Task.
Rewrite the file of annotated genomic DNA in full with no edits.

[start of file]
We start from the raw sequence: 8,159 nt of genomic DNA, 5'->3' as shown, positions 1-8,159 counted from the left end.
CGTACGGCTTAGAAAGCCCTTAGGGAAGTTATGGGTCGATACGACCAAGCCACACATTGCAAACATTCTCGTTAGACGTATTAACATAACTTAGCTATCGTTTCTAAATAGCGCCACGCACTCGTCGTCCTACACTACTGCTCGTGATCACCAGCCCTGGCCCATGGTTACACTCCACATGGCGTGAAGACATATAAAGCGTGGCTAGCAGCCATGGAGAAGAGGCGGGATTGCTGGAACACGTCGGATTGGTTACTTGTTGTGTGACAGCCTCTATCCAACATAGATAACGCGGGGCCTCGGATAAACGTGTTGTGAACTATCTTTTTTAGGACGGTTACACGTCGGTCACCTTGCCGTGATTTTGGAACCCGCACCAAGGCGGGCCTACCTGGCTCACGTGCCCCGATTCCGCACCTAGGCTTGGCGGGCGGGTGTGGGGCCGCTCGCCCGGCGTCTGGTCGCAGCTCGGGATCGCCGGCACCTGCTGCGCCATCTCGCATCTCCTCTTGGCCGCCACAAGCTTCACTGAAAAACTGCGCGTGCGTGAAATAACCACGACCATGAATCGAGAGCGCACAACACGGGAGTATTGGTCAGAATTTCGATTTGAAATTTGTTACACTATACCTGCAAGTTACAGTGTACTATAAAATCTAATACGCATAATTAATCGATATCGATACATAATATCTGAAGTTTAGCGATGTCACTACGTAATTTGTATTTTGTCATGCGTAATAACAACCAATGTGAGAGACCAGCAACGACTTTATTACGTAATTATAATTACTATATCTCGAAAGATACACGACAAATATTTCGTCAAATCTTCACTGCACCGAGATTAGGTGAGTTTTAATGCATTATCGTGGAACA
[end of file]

We start from the raw sequence: 8,159 nt of genomic DNA, 5'->3' as shown, positions 1-8,159 counted from the left end.
CGTACGGCTTAGAAAGCCCTTAGGGAAGTTATGGGTCGATACGACCAAGCCACACATTGCAAACATTCTCGTTAGACGTATTAACATAACTTAGCTATCGTTTCTAAATAGCGCCACGCACTCGTCGTCCTACACTACTGCTCGTGATCACCAGCCCTGGCCCATGGTTACACTCCACATGGCGTGAAGACATATAAAGCGTGGCTAGCAGCCATGGAGAAGAGGCGGGATTGCTGGAACACGTCGGATTGGTTACTTGTTGTGTGACAGCCTCTATCCAACATAGATAACGCGGGGCCTCGGATAAACGTGTTGTGAACTATCTTTTTTAGGACGGTTACACGTCGGTCACCTTGCCGTGATTTTGGAACCCGCACCAAGGCGGGCCTACCTGGCTCACGTGCCCCGATTCCGCACCTAGGCTTGGCGGGCGGGTGTGGGGCCGCTCGCCCGGCGTCTGGTCGCAGCTCGGGATCGCCGGCACCTGCTGCGCCATCTCGCATCTCCTCTTGGCCGCCACAAGCTTCACTGAAAAACTGCGCGTGCGTGAAATAACCACGACCATGAATCGAGAGCGCACAACACGGGAGTATTGGTCAGAATTTCGATTTGAAATTTGTTACACTATACCTGCAAGTTACAGTGTACTATAAAATCTAATACGCATAATTAATCGATATCGATACATAATATCTGAAGTTTAGCGATGTCACTACGTAATTTGTATTTTGTCATGCGTAATAACAACCAATGTGAGAGACCAGCAACGACTTTATTACGTAATTATAATTACTATATCTCGAAAGATACACGACAAATATTTCGTCAAATCTTCACTGCACCGAGATTAGGTGAGTTTTAATGCATTATCGTGGAACA